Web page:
Budgetary Estimates for the Single-Family Mortgage Guarantee Program of the Federal Housing Administration
Loan guarantees made in the FHA's single-family mortgage program between 1992 and 2013 are now projected to generate small costs over their lifetimes rather than the significant savings that were originally recorded in the federal budget.
Loan guarantees made in the Federal Housing Administration's (FHA's) guarantee program for single-family mortgages from 1992 to 2013 are now projected to generate small costs over their lifetimes rather than the significant savings that were recorded in the federal budget at the time the guarantees were made—a deterioration that stems largely from the sharp downturn in the housing market in the late 2000s. CBO has estimated the budgetary effect of those guarantees using information through April 2014 (when the agency published the projections it has used as the baseline for analyzing legislative proposals this year).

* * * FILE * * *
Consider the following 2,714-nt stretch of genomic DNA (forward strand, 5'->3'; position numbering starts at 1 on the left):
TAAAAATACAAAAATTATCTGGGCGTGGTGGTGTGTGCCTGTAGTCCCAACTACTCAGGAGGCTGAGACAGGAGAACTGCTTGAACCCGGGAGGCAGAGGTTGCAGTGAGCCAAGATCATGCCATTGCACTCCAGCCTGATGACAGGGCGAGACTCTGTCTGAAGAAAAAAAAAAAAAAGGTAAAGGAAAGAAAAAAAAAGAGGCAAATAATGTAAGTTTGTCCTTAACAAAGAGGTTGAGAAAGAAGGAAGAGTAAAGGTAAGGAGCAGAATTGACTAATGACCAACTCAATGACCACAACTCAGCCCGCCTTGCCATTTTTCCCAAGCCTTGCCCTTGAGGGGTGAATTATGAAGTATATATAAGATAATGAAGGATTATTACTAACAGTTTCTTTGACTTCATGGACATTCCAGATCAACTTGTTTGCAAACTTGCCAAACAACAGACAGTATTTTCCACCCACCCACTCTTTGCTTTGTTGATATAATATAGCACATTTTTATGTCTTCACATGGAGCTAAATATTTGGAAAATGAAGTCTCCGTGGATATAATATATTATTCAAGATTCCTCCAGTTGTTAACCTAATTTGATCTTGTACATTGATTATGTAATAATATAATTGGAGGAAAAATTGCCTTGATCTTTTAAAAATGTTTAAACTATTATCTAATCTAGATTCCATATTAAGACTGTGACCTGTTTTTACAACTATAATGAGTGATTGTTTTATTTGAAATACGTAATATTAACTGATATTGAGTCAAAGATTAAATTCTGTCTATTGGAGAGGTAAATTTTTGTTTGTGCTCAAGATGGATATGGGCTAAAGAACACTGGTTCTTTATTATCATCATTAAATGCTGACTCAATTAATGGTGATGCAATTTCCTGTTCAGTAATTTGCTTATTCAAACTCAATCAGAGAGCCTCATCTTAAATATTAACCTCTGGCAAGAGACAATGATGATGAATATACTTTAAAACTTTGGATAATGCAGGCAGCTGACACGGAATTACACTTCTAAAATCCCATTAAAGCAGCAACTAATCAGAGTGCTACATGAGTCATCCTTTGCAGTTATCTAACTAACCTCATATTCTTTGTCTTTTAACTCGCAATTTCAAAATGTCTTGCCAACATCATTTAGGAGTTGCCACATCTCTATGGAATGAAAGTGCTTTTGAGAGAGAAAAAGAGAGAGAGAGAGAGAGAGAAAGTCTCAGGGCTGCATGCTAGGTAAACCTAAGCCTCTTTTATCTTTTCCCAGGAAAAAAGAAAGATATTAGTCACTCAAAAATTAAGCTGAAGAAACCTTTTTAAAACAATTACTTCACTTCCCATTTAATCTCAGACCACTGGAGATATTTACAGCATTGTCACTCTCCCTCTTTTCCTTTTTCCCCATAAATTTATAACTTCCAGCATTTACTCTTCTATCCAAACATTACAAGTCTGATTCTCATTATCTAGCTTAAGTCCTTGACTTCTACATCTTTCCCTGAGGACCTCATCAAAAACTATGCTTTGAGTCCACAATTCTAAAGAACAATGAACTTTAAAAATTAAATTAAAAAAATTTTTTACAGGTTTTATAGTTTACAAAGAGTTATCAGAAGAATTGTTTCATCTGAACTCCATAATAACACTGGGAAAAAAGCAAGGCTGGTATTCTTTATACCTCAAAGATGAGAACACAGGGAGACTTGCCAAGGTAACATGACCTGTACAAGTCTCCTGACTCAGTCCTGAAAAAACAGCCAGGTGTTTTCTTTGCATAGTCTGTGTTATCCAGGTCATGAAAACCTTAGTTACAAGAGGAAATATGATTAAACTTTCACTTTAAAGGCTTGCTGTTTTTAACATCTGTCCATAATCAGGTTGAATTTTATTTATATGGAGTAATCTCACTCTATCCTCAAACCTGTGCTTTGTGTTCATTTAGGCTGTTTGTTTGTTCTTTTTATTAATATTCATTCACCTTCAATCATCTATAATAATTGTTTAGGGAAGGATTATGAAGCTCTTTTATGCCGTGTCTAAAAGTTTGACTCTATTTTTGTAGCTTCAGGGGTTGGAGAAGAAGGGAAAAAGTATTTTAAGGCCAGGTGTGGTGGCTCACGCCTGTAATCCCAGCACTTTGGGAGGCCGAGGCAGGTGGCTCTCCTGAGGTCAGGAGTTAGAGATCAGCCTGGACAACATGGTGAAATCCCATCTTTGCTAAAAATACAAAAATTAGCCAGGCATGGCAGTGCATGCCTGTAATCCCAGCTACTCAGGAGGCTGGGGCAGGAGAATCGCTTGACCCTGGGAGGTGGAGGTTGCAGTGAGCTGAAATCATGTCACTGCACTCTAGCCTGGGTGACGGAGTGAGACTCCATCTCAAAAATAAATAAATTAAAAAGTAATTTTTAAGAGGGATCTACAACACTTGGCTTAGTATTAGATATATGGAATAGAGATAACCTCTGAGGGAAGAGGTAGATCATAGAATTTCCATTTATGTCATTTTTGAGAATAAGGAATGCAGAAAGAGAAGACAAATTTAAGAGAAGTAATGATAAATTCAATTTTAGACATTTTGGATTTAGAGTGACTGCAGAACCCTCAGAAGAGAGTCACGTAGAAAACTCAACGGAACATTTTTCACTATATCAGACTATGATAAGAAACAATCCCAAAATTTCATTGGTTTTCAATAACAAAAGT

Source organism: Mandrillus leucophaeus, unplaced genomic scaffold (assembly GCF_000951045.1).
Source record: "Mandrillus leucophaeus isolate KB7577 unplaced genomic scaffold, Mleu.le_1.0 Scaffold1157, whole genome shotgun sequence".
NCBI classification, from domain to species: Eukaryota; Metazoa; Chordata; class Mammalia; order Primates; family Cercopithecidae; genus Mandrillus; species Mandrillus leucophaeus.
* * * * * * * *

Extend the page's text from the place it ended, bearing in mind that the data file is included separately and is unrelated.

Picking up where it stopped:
CBO's estimate that the guarantees made during the 1992–2013 period will cost $2.2 billion is slightly higher than the estimate of $0.1 billion in costs that can be inferred from the subsidy rates and loan volumes reported by the Office of Management and Budget (OMB), but it is quite different from the $63.0 billion in budgetary savings implied by the original estimates for those guarantees recorded in the federal budget.
Under the accounting approach required by the Federal Credit Reform Act of 1990 (FCRA), new mortgage guarantees made by the FHA in 2014 and 2015 will produce budgetary savings, CBO projects. However, under a more comprehensive fair-value approach to estimating the cost of loan guarantees, FHA's 2014 and 2015 guarantees are projected to have small costs instead of savings.